Julia

Kim Allen said...

Oh wow! This is right on target!!! My husband was diagnosed with MS 7 months after we married and I can relate to everything you wrote...if you don't mind I want to share this link! Thanks for the encouragement!

Anonymous said...

Thank you for your post. I was diagnosed 5 mo. ago. Your words have brought me encouragement.

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Ashley Kelly said...

As I am sitting in my bathroom floor to hide my tears tonight after my husband, for the first time since his diagnosis 5 years ago, mentioned to me what he wants, "when Ms is in control" my heart is broken and I feel so helpless. So hurt. So broken. He is my bestfriend. I needed to read this more than words can express. Thank you! <3

Ashley Kelly said...

As I am sitting in my bathroom floor to hide my tears tonight after my husband, for the first time since his diagnosis 5 years ago, mentioned to me what he wants, "when Ms is in control" my heart is broken and I feel so helpless. So hurt. So broken. He is my bestfriend. I needed to read this more than words can express. Thank you! <3

Kim Allen said...

Ashley how are you?

Kat Guillot said...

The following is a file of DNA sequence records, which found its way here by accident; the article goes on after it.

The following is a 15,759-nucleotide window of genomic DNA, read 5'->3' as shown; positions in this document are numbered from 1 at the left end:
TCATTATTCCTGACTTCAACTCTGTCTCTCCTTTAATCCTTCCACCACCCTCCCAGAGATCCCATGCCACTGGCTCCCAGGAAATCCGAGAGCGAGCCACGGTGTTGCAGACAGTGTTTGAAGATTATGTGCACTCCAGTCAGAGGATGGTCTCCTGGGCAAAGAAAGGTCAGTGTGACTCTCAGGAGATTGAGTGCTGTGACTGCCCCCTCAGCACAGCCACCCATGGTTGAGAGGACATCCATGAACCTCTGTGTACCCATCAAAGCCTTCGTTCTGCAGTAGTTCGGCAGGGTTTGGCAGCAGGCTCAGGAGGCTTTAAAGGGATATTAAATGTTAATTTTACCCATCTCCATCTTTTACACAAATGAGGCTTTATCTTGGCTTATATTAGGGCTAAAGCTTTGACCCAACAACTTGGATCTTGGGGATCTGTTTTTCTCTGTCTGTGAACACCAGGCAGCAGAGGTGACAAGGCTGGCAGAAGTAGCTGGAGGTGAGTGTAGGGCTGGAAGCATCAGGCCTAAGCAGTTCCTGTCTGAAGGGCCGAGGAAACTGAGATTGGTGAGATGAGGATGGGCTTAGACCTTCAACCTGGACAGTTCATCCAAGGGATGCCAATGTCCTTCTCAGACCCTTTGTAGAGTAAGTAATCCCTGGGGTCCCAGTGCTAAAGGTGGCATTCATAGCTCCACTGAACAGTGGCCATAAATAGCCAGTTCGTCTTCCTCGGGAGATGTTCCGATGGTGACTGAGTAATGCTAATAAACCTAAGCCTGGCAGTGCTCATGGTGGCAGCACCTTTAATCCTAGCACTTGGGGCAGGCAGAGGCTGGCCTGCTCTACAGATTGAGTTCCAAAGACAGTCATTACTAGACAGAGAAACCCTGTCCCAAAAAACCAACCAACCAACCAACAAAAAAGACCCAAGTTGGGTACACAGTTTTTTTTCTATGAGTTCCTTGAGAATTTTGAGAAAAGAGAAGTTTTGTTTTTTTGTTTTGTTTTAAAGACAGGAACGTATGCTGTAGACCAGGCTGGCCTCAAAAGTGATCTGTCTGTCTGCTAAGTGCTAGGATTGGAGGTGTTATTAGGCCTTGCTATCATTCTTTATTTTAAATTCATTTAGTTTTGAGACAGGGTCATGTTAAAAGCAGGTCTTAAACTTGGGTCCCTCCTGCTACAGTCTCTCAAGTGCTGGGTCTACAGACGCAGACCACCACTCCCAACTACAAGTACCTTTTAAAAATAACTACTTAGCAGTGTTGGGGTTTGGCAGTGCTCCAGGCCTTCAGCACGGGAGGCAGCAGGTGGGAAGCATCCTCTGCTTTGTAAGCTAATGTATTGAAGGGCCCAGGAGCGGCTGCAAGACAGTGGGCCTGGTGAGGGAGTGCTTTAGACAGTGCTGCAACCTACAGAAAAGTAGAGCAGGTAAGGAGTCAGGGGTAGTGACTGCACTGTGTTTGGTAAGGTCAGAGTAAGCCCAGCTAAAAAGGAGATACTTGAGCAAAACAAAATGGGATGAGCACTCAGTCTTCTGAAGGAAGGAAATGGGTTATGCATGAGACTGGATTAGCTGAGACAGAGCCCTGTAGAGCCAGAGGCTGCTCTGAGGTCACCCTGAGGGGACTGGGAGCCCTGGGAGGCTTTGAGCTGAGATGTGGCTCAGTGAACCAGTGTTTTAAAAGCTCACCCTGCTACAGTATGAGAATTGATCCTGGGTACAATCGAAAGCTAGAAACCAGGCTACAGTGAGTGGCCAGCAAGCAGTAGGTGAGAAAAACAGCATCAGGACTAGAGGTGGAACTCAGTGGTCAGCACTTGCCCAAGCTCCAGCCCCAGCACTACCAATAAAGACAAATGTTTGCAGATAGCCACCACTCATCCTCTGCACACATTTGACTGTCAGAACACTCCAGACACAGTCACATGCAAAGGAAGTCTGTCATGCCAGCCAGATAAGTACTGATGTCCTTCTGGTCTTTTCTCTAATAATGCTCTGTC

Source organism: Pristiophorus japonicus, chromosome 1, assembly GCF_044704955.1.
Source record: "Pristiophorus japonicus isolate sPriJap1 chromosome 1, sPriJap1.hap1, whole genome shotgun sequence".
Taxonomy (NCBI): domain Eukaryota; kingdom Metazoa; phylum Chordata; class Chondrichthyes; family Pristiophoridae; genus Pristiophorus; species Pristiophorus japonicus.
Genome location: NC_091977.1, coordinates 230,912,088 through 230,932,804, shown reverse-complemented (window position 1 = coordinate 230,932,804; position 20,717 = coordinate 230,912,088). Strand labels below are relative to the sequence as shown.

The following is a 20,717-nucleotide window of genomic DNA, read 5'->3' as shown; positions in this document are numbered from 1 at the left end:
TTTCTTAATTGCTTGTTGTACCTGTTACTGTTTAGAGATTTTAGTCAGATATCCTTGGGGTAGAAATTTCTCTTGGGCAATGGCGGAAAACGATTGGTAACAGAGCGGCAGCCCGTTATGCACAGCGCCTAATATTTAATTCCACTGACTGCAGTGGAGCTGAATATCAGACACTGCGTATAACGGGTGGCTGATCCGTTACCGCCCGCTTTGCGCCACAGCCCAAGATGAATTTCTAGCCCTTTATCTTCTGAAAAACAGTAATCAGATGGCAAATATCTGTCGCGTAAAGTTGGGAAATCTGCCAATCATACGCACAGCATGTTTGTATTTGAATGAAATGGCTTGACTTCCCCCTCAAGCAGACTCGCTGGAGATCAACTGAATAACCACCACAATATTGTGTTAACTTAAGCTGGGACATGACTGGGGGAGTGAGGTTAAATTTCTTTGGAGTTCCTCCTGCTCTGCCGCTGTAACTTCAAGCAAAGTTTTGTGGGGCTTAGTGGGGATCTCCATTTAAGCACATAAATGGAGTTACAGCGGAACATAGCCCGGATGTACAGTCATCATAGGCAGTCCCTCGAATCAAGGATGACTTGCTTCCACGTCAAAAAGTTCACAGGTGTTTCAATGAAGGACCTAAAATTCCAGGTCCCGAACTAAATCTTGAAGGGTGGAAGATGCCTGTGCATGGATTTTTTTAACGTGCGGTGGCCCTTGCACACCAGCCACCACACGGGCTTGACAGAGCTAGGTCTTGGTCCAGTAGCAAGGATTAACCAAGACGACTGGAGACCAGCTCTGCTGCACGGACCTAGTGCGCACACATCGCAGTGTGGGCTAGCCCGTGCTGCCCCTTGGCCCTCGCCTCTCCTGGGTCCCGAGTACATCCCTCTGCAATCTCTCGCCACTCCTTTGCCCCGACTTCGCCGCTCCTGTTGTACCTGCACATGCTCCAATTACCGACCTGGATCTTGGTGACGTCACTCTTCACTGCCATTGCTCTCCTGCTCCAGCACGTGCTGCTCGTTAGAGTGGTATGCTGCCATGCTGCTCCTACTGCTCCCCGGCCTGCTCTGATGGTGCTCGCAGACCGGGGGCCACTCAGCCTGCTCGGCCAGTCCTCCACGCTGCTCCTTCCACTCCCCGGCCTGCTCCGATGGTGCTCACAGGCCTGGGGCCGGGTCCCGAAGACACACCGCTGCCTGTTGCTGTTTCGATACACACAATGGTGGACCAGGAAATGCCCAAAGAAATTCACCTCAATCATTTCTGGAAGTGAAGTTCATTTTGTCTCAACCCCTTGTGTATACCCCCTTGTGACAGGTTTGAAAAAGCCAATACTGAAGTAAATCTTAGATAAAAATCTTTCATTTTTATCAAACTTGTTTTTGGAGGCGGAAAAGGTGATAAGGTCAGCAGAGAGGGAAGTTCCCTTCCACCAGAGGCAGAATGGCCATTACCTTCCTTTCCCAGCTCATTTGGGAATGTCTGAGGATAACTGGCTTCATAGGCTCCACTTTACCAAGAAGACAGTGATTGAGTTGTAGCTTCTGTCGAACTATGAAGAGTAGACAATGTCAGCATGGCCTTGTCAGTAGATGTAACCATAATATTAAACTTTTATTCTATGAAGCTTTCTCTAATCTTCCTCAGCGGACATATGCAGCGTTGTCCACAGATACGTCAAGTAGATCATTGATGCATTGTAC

April 2001, our life was turned upside down. John was Dx with MS and I was told that he would be on a walker within 5-7 years and bedridden within 12-15 years. 15 years later, my husband is still walking on his own and suffers more from Gout attacks(diet!!) than MS episodes. We give God glory because His Word does not return void. John's attacks have slowed down significantly after he began seriously speaking God's word over his body and life. Its more than positive thinking...its speaking LIFE back into his body. We don't have a support system here and I am so blessed to have found this site and read this post. Today was a sit on the porch and cry day. Tomorrow will be better.

Fred Kennedy said...

Thanks for righting this.
I love her and it's just hard very hard the way it is.
Reading this helps.
Thank you

melindapurcell said...

Thank you.

Anonymous said...

Thanks you so much for sharing. My husband was diagnosed in 2016 but had already lived with MS for 11 years. #10 looms over my head like a black cloud every day and I have to make the voluntary and willful decision to give my husband every ounce of independence I can, while it's still freely his. I've attempted to blog about it, but every time, I just close the laptop because what I have to say isn't the truth, it's just raw emotion.

Lacynda
Famvb.wordpress.com